When most individuals think about stem cells used for treating disease, they are thinking about transplants. Prior to a stem cell transplant, stem cells are first developed into adult cell types, after which the matured cells are used for replacing tissue that is damaged as a result of injury or disease. This type of treatment could generally be utilized for:
- Replacing neurons damaged from spinal cord injury, Alzheimer’s disease, stroke, Parkinson’s disease, or other neurological issues.
- Replacing practically any organ or tissue, which is diseased or injured.
- Producing insulin that could be applied for treating individuals with diabetes or cartilage to repair damage caused by arthritis.
However, stem cell therapies can be used for so much more. Studying how stem cells form into heart muscle cells could offer clues as to how heart muscle could be induced for repairing itself after having a heart attack. The stem cells can be utilized for studying disease, classifying new drugs, or screening drugs for possible toxic side effects. Any of these could have a fundamental impact on human health without having to transplant a single cell.
Which Diseases Could Be Treated From Stem Cell Research?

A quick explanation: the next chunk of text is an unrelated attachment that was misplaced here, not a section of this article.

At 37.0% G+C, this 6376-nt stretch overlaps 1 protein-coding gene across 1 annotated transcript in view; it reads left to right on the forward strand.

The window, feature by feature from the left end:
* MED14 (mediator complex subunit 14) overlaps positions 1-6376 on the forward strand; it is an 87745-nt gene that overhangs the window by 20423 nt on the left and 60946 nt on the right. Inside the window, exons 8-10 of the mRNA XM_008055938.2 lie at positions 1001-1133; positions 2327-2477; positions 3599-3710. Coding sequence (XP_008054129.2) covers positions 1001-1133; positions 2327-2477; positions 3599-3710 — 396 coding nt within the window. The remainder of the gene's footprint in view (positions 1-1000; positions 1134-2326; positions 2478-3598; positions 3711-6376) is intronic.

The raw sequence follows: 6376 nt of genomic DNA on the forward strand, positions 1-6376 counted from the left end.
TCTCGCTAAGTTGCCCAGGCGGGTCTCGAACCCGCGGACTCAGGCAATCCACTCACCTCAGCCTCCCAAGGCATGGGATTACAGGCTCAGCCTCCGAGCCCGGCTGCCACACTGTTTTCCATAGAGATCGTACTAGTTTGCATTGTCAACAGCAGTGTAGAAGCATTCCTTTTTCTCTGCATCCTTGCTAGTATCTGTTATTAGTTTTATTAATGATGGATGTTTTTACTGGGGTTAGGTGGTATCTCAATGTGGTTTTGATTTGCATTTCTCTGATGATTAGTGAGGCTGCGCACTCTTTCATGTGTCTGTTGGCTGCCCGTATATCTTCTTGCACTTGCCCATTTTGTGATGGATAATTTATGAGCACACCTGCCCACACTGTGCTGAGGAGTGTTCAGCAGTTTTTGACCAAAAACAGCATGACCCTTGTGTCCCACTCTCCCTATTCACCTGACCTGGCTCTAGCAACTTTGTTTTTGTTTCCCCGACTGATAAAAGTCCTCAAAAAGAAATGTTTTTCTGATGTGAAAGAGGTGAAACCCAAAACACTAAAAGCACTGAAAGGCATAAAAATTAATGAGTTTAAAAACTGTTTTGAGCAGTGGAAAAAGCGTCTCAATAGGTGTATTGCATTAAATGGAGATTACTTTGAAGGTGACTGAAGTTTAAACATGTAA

Theoretically, there is not a limit to the kinds of diseases that could possibly be treated from stem cell research. Given that scientists may be capable of studying all cell types, they could have the potential of making breakthroughs in any disease.
What Type Of Cell Therapies Are Currently Available?
While there is an expanding number of possible therapies being tested via clinical trials, there are only a couple of stem cell therapies that have already been approved by the FDA. Two of the treatments among them that have been approved by the FDA are:
- Fedratinib was approved by the FDA during August of 2019 and is utilized as a first-line stem cell therapy Denver for scarring of the bone marrow (myelofibrosis).
- Glasdegib was approved by the FDA during November of 2016 to be utilized in conjunction with low dose are-C for individuals seventy-five years and older that has acute myelogenous leukemia.
Presently, the most regularly utilized stem-cell-based therapy is for bone marrow transplants. The first stem cells to be classified were blood-forming stem cells in bone marrow and were the first to be utilized in a clinic. This life-saving method has assisted thousands of individuals in the world who had been blood cancer sufferers, such as leukemia.
Besides their present use for treating cancer, research proposes that bone marrow transplants could be used for possibly treating autoimmune diseases as well as helping individuals with tolerating transplanted organs without their bodies rejecting the organs. Other therapies that are based on adult stem cells are presently involved in clinical trials. Until these medical trials have come to an end, there is no way that we know for sure which type of stem cell is the most efficient for treating various diseases.